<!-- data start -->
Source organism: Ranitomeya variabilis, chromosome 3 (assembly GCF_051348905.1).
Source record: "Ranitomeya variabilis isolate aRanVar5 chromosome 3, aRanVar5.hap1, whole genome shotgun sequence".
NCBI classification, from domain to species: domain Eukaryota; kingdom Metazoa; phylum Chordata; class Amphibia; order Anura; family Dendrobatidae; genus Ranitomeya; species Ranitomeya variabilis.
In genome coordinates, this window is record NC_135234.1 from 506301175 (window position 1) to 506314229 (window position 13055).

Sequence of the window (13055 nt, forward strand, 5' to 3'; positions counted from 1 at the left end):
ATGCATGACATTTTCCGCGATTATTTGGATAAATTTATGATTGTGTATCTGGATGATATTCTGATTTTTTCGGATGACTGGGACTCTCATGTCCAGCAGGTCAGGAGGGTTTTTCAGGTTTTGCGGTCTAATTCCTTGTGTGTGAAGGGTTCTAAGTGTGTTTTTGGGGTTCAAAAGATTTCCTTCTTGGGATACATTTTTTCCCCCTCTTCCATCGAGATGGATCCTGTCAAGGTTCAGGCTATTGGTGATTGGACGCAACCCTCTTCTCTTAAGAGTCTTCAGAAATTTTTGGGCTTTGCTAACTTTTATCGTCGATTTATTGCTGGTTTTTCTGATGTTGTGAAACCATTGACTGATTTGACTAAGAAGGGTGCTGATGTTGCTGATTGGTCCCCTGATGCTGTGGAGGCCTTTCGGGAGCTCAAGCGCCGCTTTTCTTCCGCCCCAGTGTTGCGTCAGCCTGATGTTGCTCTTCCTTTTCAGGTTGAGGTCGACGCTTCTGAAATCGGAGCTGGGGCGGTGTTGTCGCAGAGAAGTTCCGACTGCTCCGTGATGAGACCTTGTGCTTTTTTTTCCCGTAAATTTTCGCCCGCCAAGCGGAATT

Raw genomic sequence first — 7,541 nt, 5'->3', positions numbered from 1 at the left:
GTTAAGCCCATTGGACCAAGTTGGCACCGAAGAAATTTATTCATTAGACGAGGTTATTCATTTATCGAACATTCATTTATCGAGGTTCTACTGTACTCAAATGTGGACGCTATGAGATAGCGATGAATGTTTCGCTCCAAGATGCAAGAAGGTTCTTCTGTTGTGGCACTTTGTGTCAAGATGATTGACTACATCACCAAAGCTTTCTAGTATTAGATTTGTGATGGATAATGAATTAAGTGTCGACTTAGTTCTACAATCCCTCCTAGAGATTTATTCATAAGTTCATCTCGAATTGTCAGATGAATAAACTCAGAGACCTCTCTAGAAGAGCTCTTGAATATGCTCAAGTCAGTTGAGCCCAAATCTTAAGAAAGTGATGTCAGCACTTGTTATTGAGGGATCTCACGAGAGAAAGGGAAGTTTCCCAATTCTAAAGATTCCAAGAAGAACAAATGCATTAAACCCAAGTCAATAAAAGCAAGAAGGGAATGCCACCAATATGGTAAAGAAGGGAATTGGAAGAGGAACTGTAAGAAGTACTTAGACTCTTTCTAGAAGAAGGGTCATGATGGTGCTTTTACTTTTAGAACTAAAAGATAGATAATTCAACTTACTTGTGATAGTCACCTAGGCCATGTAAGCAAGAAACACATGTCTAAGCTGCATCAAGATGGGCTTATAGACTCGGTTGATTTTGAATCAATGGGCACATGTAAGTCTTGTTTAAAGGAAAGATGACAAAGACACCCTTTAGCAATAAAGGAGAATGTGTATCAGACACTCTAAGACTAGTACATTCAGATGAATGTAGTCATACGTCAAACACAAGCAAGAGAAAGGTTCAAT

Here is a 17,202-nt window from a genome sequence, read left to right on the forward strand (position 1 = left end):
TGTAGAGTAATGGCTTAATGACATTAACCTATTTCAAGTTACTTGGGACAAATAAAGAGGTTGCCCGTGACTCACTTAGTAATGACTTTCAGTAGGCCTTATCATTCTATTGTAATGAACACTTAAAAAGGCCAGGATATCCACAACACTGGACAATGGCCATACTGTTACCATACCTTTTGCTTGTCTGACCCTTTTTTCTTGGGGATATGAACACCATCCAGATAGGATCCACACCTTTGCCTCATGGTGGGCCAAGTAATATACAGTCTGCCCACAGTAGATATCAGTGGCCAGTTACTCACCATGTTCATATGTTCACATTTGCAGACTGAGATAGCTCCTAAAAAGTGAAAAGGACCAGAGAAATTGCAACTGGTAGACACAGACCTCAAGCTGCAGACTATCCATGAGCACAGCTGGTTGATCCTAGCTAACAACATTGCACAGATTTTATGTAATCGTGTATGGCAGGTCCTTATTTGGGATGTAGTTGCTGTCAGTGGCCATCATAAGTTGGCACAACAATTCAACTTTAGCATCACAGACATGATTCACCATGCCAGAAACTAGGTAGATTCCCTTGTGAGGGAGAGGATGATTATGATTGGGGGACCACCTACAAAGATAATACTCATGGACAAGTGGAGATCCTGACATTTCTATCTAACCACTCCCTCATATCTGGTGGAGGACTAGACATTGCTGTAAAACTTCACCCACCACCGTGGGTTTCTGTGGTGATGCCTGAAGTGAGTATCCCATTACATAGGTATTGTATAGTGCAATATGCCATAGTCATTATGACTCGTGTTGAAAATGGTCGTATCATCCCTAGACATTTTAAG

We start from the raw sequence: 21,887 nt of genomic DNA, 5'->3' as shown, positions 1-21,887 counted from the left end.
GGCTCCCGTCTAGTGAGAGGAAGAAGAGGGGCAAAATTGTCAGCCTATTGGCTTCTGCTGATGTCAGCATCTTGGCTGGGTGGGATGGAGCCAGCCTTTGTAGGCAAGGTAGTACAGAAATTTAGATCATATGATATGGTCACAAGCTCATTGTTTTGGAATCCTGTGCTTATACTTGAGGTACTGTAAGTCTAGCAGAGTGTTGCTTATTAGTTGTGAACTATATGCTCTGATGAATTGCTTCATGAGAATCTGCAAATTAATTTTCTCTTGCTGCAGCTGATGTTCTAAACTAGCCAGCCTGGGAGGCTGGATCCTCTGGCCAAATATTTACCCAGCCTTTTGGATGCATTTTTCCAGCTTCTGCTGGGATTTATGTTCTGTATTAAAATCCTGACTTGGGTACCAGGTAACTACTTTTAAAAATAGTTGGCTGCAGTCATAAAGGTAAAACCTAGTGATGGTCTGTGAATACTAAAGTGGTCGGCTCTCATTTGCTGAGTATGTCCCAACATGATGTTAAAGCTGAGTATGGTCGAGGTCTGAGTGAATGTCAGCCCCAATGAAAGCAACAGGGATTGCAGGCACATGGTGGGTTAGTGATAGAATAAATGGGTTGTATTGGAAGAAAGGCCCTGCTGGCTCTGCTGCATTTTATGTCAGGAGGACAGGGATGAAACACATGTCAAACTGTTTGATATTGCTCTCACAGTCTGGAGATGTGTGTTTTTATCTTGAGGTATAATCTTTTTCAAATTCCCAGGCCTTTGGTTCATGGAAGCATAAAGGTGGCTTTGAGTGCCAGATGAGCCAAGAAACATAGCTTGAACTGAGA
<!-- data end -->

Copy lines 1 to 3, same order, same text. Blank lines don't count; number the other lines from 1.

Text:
Source organism: Ranitomeya variabilis, chromosome 3 (assembly GCF_051348905.1).
Source record: "Ranitomeya variabilis isolate aRanVar5 chromosome 3, aRanVar5.hap1, whole genome shotgun sequence".
NCBI classification, from domain to species: domain Eukaryota; kingdom Metazoa; phylum Chordata; class Amphibia; order Anura; family Dendrobatidae; genus Ranitomeya; species Ranitomeya variabilis.